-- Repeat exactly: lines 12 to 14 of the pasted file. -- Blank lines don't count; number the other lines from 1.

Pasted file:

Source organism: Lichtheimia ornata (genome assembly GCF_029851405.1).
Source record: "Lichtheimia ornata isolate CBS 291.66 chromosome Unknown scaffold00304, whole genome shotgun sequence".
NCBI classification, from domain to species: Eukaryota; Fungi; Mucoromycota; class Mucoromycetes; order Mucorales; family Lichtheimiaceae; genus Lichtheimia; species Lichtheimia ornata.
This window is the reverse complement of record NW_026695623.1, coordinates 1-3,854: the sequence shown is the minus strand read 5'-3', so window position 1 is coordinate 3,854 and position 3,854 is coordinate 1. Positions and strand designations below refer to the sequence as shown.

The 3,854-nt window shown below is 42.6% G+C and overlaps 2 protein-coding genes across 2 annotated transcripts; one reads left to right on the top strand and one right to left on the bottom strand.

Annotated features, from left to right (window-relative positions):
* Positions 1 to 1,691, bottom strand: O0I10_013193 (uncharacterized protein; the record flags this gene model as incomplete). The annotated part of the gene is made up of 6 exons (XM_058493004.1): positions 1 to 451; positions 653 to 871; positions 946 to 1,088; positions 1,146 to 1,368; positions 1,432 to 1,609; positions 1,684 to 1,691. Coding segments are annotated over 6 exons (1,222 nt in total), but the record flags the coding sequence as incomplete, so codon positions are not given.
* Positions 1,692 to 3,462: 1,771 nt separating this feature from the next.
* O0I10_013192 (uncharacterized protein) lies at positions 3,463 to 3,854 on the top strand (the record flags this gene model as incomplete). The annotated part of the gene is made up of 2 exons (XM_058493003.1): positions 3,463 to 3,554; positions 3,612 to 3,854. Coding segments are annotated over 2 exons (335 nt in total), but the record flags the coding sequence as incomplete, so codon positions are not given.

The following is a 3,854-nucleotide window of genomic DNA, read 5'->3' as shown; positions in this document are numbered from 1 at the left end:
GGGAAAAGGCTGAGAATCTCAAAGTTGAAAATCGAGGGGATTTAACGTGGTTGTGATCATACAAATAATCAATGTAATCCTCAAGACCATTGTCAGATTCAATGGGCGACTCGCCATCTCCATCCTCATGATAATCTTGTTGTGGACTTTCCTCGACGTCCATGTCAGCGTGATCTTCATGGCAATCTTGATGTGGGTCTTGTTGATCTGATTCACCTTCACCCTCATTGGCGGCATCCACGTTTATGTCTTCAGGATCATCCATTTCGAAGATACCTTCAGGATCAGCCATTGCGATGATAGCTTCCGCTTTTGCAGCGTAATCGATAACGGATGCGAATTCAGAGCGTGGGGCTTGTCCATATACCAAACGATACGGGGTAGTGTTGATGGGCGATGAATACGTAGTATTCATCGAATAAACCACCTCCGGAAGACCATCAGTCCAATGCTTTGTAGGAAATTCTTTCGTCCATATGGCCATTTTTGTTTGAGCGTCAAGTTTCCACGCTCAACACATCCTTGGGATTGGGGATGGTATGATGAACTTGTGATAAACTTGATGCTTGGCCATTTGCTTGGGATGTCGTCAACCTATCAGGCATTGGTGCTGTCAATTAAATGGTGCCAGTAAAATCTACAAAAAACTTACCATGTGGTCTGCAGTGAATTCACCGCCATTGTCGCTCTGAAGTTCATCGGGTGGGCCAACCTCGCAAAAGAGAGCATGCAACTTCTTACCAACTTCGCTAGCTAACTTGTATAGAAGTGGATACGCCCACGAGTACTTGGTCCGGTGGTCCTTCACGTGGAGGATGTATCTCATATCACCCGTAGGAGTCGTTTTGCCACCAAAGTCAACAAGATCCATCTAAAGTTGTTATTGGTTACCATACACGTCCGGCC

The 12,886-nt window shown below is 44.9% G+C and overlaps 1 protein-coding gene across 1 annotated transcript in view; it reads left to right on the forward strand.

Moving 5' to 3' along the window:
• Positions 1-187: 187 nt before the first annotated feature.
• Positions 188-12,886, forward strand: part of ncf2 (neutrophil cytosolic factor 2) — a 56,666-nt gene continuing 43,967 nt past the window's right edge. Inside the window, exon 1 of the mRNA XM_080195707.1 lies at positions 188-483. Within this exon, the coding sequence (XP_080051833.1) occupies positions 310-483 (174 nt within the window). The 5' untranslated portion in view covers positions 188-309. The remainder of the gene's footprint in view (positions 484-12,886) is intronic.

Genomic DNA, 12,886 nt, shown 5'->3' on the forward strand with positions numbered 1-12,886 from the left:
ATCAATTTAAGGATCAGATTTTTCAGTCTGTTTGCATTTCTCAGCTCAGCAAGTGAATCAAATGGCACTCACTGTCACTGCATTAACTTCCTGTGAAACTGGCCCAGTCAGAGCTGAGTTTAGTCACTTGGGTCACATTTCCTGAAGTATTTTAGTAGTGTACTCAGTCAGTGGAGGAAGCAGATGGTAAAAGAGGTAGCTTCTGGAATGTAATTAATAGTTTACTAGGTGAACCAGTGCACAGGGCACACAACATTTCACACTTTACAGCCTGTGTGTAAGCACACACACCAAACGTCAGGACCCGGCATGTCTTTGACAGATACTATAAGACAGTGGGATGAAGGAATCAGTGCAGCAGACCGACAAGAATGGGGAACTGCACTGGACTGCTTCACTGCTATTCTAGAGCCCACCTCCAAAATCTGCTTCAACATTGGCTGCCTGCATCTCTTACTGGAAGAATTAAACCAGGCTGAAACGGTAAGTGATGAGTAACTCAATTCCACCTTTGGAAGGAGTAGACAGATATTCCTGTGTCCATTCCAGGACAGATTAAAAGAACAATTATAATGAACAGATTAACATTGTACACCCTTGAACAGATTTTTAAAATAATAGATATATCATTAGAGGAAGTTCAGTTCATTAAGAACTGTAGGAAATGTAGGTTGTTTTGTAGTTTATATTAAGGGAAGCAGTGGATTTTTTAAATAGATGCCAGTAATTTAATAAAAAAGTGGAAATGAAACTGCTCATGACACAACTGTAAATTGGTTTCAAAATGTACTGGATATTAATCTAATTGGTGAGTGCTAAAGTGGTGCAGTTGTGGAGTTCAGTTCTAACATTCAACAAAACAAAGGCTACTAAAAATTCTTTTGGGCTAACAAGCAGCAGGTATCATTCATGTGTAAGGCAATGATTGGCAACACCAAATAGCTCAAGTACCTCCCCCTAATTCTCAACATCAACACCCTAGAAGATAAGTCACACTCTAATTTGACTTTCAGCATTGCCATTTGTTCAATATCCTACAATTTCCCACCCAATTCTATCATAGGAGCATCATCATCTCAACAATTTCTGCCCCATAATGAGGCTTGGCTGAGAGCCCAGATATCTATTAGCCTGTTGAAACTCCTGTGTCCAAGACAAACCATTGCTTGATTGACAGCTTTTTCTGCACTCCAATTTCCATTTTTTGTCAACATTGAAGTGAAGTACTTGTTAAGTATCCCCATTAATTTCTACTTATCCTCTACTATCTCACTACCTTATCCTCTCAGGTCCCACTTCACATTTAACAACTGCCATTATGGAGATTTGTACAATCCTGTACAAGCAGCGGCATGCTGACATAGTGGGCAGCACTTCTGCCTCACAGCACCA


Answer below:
The 12,886-nt window shown below is 44.9% G+C and overlaps 1 protein-coding gene across 1 annotated transcript in view; it reads left to right on the forward strand.

Moving 5' to 3' along the window:
• Positions 1-187: 187 nt before the first annotated feature.